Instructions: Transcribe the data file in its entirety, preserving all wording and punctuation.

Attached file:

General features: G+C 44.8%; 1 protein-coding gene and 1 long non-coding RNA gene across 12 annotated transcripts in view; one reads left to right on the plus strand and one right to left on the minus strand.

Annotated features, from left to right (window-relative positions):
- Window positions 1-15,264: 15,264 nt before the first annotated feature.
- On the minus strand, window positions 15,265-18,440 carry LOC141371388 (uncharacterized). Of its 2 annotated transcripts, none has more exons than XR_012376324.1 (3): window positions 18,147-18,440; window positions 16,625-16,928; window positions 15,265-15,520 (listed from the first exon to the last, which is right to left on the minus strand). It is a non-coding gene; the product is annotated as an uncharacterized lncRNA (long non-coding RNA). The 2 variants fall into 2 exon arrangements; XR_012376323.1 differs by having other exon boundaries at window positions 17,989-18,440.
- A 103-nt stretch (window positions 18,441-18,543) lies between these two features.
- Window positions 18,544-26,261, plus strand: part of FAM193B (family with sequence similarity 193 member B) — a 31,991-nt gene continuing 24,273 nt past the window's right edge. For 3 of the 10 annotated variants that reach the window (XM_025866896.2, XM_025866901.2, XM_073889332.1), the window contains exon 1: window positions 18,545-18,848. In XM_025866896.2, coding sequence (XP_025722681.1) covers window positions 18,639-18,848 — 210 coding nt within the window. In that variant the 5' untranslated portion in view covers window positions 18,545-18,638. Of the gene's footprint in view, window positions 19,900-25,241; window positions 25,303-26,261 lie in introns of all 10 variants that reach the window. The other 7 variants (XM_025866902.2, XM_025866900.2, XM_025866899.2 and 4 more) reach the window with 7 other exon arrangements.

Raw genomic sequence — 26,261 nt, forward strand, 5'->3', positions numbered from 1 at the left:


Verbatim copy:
General features: G+C 44.8%; 1 protein-coding gene and 1 long non-coding RNA gene across 12 annotated transcripts in view; one reads left to right on the plus strand and one right to left on the minus strand.

Annotated features, from left to right (window-relative positions):
- Window positions 1-15,264: 15,264 nt before the first annotated feature.
- On the minus strand, window positions 15,265-18,440 carry LOC141371388 (uncharacterized). Of its 2 annotated transcripts, none has more exons than XR_012376324.1 (3): window positions 18,147-18,440; window positions 16,625-16,928; window positions 15,265-15,520 (listed from the first exon to the last, which is right to left on the minus strand). It is a non-coding gene; the product is annotated as an uncharacterized lncRNA (long non-coding RNA). The 2 variants fall into 2 exon arrangements; XR_012376323.1 differs by having other exon boundaries at window positions 17,989-18,440.
- A 103-nt stretch (window positions 18,441-18,543) lies between these two features.
- Window positions 18,544-26,261, plus strand: part of FAM193B (family with sequence similarity 193 member B) — a 31,991-nt gene continuing 24,273 nt past the window's right edge. For 3 of the 10 annotated variants that reach the window (XM_025866896.2, XM_025866901.2, XM_073889332.1), the window contains exon 1: window positions 18,545-18,848. In XM_025866896.2, coding sequence (XP_025722681.1) covers window positions 18,639-18,848 — 210 coding nt within the window. In that variant the 5' untranslated portion in view covers window positions 18,545-18,638. Of the gene's footprint in view, window positions 19,900-25,241; window positions 25,303-26,261 lie in introns of all 10 variants that reach the window. The other 7 variants (XM_025866902.2, XM_025866900.2, XM_025866899.2 and 4 more) reach the window with 7 other exon arrangements.

Raw genomic sequence — 26,261 nt, forward strand, 5'->3', positions numbered from 1 at the left: